James Bond’s car of choice is going through a monumental change.
Aston Martin’s chairman, Lawrence Stroll, told the Financial Times in the UK the supercar maker is going green.
The British company expects to have an all-electric supercar and luxury SUV by 2025.
This represents a monumental change for the British brand, which has made its name with leather-lined supercars.
Electric motors make a lot of sense for sports cars, as they deliver ample torque instantaneously. Batteries add excess weight, but they also provide stability and balance when positioned low in the car.
Aston’s future EVs could share their bones, including electric motors and batteries, with Mercedes-Benz’s offerings thanks to the German company owning a sizeable stake in the British marque.
According to Stroll, the partnership will allow Aston Martin to produce a pair of electric cars in just a few years.
“We are way ahead of our rivals, and all because of our partnership with Mercedes,” says Stroll.
Stroll didn’t give away too much detail on the pair of electric cars except that one would be a version of the DB11/Vantage and the other a four-wheel drive SUV.
The brand’s first electrified vehicle will be a plug-in hybrid version of its DBX SUV, which recently went on sale in Australia.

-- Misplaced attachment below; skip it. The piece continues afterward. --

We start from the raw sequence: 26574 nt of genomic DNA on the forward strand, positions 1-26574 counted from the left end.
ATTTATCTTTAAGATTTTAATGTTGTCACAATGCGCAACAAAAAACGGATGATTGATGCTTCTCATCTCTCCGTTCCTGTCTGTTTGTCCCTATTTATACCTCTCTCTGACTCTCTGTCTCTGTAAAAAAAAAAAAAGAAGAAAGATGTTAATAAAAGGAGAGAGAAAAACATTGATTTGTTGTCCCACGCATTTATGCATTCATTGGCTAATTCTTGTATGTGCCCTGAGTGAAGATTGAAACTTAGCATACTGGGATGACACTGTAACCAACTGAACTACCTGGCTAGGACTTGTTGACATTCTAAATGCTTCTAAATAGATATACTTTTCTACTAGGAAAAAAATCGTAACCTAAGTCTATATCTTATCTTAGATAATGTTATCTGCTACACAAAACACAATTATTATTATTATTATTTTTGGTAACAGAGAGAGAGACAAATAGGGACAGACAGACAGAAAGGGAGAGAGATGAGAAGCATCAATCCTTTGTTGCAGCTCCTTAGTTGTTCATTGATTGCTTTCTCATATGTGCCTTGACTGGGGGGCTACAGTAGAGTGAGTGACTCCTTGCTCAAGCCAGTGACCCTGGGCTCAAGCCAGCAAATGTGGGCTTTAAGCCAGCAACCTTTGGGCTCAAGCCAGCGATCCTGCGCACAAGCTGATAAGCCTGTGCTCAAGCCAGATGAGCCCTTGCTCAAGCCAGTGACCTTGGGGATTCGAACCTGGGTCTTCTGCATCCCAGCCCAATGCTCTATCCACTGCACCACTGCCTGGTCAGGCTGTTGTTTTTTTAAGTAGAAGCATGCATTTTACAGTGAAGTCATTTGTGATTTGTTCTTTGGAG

This model is expected to add an electric motor to its 4.0-litre twin-turbocharged V8, in the same fashion as upcoming plug-in Mercedes-Benzes.
This will be joined by the low-volume Valkyrie and Valhalla supercars, which borrow tech from the maker’s F1 team.
The ritzy British brand is just the latest to join the growing list of car companies going green.
Volkswagen has recently announced it is supercharging its rollout of electric cars with at least one being released every year — this year alone they are rolling out three new models.
The German brand expects 70 per cent of its sales in Europe to be electric by 2030.
But it isn’t just the Europeans going big on electric. Hyundai and Kia have announced ambitious plans to launch a zero-emission vehicle in every segment over the next decade.
Toyota, too, is expected to debut its first electric vehicle — a RAV4-size SUV — later this year on a platform it has developed with smaller Japanese maker Subaru.